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King Goodwill Zwelithini kaBhekuzulu: An exceptional leader who induced pride and self-belief in his people

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Ndabezinhle Sibiya is the Head of Content and Knowledge Management in KZN Provincial Government Communications. He is former spokesman for former premiers Zweli Mkhize, Senzo Mchunu and Premier Willies Mchunu. He writes in his personal capacity.

Since his coronation in 1971, the Zulu monarch made countless contributions to his people as a peacemaker, a farmer and a promoter of sustainable livelihoods.

The untimely passing of His Majesty, King Goodwill Zwelithini kaBhekuzulu, has brought grief to the nation, particularly to the residents of the Zululand District where KwaKhethomthandayo Palace is located. I can only imagine the distress of the Zulu royal family.  

Isilo Samabandla was the direct descendant of the great warriors who founded the nation that is known all over the world. Historically, Zulu kings induced a strong sense of national pride and made their people believe in themselves in the face of adversity.

The messages of condolence that have been pouring in from different parts of the country – including from the diplomatic community – are an indication of the impact that His Majesty made from the time of his Coronation in 1971. Since I received the news in the early hours of Friday morning, I have been reflecting on my personal experience of His Majesty.

I recall that in 2009, a few days before the people of KwaZulu-Natal witnessed the May inauguration of the fifth Premier (the second from the African National Congress since the dawn of our new democracy), Premier-elect Dr Zweli Mkhize requested his private office to set up a meeting with the King.

Dr Mkhize felt that it was important to meet His Majesty before starting to draft the State of the Province Address. The meeting, at Thokazi Royal Lodge, had specific objectives:

First, to seek inputs and guidance from the King;

Second, to present KZN Government’s Programme of Action during the term of office ending in 2014;

Third, to discuss the setting up of the Royal Household Trust;

Fourth, to discuss the management of communication of the work of the monarch as an institution.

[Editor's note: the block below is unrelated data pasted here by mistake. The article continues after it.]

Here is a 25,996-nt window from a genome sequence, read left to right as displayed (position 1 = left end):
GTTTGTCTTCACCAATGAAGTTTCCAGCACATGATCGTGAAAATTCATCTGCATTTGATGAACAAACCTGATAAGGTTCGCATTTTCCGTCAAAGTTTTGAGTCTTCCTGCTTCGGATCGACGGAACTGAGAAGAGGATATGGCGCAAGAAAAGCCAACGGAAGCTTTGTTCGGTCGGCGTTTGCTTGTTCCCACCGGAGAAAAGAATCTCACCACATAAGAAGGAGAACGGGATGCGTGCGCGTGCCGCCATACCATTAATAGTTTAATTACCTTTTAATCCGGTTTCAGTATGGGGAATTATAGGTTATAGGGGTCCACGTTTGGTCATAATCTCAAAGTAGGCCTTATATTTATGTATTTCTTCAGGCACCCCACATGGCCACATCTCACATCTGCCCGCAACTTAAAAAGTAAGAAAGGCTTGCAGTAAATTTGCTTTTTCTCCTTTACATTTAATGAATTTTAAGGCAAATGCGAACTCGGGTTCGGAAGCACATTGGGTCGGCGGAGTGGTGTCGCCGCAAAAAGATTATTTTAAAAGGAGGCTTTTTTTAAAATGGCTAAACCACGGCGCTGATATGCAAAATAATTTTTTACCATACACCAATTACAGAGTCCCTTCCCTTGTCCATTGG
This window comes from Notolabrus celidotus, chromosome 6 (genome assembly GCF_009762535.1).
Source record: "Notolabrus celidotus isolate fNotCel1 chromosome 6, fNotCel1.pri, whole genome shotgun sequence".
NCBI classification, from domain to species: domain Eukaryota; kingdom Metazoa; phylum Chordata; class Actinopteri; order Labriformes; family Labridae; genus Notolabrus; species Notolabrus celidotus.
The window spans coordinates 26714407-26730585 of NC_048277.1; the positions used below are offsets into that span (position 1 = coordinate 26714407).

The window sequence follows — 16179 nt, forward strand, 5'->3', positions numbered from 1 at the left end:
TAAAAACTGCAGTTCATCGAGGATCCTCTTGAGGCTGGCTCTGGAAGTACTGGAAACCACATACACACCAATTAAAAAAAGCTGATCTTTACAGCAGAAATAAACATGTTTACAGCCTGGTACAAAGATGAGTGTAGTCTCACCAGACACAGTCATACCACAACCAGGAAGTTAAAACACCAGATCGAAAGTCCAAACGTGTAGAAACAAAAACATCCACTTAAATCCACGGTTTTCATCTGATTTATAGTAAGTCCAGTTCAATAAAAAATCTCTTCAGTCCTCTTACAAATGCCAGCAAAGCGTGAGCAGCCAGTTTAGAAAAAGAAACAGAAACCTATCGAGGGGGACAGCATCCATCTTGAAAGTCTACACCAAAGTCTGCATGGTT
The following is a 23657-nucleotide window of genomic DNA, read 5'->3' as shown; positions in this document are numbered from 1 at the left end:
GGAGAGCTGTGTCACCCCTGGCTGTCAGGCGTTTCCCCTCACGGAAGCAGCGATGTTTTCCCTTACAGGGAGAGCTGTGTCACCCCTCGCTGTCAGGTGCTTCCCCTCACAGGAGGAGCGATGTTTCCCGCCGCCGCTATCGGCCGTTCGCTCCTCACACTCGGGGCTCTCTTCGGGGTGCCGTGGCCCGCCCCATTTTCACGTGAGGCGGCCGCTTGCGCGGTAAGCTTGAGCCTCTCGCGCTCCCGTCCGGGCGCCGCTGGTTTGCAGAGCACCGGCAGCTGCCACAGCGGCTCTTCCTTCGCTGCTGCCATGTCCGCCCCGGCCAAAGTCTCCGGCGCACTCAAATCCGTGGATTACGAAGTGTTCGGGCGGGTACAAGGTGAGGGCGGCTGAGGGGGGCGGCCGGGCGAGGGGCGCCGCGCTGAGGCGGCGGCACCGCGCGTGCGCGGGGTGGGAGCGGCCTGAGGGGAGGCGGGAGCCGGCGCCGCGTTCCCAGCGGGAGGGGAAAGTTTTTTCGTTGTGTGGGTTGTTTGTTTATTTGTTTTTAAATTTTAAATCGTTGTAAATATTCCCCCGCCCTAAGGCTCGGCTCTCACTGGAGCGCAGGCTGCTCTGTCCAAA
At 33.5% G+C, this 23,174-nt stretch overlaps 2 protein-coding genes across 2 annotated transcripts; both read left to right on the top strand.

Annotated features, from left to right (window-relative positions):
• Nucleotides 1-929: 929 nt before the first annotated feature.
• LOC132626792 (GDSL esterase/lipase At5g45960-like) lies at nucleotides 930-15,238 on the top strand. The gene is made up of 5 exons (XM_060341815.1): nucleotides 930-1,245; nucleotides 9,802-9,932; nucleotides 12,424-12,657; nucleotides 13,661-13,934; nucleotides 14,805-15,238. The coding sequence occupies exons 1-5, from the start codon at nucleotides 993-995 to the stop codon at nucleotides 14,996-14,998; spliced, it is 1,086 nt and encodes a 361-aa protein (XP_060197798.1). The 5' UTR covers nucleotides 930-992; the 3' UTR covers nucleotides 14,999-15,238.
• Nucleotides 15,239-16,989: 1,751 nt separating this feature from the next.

It was during this historic meeting that His Majesty offered to work with members of the executive council under the leadership of the Premier to augment the work of provincial government.

Since that meeting, Isilo Samabandla attended most government events in the role of peacemaker, farmer and a promoter of the creation of sustainable livelihoods. He always offered his undivided attention to Members of the Executive Council and worked consistently to increase the appeal and uptake of government’s programmes of service delivery.

I have been privileged to have been part of this journey and to celebrate many anniversaries of His Majesty at the throne.

Although a dark cloud is hanging over this province right now, we can look back with pride at the achievements of this province, both economically and politically, under the guidance of uBhejane phum’ esiqiwini. The week of mourning gives us the opportunity to acknowledge the critical role of the institution of the monarch over the years.

Many will recall that when political intolerance threatened the fragile peace after years of political violence, His Majesty was always available to guide elected leaders as a peacemaker. He had a rare ability to bring leaders of all political parties together and preached his messages of peace and tolerance without taking sides.  

Isilo always sought to make all leaders of society understand that in everything they did they had to put the interests of ordinary people first. He used all available platforms to make elected public representatives understand that their main focus, as leaders in government and outside government, was to eradicate poverty, to ensure that children had access to education and to ensure that the majority of people had access to water and electricity.

At every occasion, His Majesty emphasised the need for the acceleration of the delivery of services to all people, especially to rural communities. During official opening ceremonies of the KZN legislature, he often stated that ordinary people should be made an integral part of every government programme of action and not mere spectators because he believed this was the essence of democracy.

He often urged the people of KwaZulu-Natal to stand together to fight crime, the proliferation of drugs in schools and communities and eradicate fraud and corruption, especially in our municipalities.